How Your Credit Score is Created
How a Credit Score is Calculated
There are five main factors that are used to determine your credit score: your own personal payment history, any outstanding debts you have, how long you’ve been building up your credit history, any new lines of credit that you have recently opened, and the types of credit that you use most often.
Personal details like race and gender used to be taken into consideration when determining credit scores, but it’s important to know that these details should never be used by a credit bureau when calculating someone’s score. Only details that are indicative of your financial responsibility are taken into account when your score is created.
Understanding Your Credit Score
On the most basic level, a higher credit score is a good thing and a lower credit score is a bad thing. A lower score means that you probably have a shaky financial history, and that lenders will be taking a big risk if they choose to give you loans.
Each of the three credit bureaus has a different scale for calculating your personal score:
- TransUnion: 300 - 850
- Equifax: 300 - 850
- Experian: 340 - 820
Because the scales are different and are calculated using different methods, it’s completely okay if you have different scores from each bureau. Analysts are still working to create a more uniform standard for computing scores, but in the meantime, most banks and lenders pay more attention to your FICO score than any other score.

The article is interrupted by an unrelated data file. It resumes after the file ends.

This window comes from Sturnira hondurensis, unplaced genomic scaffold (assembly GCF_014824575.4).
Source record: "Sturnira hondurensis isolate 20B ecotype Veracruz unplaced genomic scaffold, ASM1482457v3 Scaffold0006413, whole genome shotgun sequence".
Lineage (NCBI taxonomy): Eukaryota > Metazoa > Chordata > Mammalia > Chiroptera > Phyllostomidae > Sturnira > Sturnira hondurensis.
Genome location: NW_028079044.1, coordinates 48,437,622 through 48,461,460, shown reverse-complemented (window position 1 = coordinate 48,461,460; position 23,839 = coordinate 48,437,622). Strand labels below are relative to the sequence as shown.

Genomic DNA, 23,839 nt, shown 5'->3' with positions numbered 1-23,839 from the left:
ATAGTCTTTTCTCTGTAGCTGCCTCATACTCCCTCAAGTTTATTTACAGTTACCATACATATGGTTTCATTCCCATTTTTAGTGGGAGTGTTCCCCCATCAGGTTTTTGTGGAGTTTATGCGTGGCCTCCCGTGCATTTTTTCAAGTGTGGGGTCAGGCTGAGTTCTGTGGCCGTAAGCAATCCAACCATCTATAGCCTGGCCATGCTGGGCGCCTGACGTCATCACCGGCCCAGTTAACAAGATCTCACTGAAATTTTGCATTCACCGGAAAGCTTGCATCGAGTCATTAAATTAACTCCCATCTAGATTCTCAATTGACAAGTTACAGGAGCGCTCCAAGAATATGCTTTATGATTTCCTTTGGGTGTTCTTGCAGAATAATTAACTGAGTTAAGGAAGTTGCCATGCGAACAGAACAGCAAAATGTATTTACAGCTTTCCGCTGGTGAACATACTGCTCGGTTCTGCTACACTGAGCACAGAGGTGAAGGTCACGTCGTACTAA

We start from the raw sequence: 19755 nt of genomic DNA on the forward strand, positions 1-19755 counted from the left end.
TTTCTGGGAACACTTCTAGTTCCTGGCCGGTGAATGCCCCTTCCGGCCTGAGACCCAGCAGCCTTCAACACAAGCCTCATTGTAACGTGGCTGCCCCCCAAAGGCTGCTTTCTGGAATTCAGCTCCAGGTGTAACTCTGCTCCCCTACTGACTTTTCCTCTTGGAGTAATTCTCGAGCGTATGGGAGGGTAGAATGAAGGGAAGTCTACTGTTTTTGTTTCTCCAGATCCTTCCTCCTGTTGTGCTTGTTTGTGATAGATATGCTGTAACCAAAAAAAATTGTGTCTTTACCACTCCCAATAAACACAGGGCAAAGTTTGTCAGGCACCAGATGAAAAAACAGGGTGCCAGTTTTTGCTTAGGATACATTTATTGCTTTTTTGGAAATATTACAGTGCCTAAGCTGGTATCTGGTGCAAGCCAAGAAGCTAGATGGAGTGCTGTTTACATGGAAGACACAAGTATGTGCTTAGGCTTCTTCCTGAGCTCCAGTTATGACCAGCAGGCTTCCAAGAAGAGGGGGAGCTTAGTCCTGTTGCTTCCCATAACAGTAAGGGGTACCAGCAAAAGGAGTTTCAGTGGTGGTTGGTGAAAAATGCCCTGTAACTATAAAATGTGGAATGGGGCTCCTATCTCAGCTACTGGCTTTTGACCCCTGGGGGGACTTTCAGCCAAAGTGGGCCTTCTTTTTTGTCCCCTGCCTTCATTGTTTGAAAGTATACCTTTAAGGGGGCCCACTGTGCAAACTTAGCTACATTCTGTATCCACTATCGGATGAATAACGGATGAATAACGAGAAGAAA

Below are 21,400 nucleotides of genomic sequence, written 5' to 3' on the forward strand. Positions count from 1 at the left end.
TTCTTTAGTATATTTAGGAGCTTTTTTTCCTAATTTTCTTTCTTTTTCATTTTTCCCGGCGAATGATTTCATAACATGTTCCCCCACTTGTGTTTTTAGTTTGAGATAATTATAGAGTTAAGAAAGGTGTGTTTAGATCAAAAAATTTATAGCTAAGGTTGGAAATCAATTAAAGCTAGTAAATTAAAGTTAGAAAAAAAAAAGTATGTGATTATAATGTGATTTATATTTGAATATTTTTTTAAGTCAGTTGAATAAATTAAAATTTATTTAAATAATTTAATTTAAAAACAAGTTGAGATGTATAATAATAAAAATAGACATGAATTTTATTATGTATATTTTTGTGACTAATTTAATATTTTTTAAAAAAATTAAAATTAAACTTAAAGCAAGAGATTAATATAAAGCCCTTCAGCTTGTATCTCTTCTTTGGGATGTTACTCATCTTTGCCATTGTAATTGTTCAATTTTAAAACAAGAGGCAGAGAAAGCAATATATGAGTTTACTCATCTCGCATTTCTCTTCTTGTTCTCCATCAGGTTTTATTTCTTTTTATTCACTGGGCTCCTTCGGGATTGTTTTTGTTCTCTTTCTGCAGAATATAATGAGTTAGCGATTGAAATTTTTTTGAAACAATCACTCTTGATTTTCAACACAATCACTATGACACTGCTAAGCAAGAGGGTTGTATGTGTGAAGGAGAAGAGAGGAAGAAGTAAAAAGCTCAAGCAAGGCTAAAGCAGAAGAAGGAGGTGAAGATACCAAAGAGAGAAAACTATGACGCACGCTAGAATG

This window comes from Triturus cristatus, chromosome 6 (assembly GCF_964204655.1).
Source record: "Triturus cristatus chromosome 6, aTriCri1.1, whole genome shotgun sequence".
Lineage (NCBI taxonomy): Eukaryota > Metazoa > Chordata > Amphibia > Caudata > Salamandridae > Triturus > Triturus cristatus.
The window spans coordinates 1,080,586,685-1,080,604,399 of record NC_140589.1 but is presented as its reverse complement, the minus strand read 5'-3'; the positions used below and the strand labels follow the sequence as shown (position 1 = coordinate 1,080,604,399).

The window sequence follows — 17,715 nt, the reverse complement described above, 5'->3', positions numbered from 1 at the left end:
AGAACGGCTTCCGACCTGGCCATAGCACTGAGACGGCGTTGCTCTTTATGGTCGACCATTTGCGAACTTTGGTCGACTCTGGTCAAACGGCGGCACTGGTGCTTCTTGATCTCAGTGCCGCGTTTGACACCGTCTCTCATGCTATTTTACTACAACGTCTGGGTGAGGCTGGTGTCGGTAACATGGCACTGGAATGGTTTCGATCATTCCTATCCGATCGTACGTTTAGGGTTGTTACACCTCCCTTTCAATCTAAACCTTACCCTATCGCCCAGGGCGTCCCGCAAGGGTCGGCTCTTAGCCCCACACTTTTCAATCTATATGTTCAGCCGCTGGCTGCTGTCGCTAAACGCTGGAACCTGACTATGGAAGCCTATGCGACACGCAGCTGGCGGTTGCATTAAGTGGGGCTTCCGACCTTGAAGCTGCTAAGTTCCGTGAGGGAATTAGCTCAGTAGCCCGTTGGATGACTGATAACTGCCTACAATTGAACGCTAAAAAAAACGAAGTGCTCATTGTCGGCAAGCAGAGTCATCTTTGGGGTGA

What’s a FICO Score?
The acronym stands for Fair Isaac and Company, which is the company responsible for developing the software that computes the score. Each of the three credit bureaus uses a different software: TransUnion uses EMPIRICA, Equifax uses BEACON, and Experian either uses FICO or their own Experian Model. Each software has been developed using the FICO method as a foundation, and each program is regularly updated for accuracy.
What Is Considered To Be a “Good” Score?
As stated above, the higher your score, the better off you are. If your score is anywhere between 720 - 850, you’re considered a no-risk borrower, and you’re likely to get the best deals when you open a line of credit. A score between 620 - 719 is considered low-risk, meaning that your credit history might not be perfect, but you can still get good deals on loans. A score between 620 - 674 is considered moderate, and although it is considered a good score, you may not be able to get good deals on new lines of credit.
When your score drops below 620, that starts to indicate that lenders will be taking a risk if they choose to offer you loans. A number between 560 - 619 may make it difficult to qualify for a loan, and if you do qualify, you probably won’t be offered very good rates. A number below 560 signifies that you’re a high-risk borrower, and it’s not very likely that you’ll qualify for a loan at all. If a lender does agree to give you a loan, the interest rates will be extremely high and it will take a long time to pay off your debt.
In conclusion, you should always be striving to get your credit score as high as possible. Although any score above 620 is technically considered good, if you’re planning to take out a big line of credit in the future, you want your score to be at or above 720, in the no-risk range.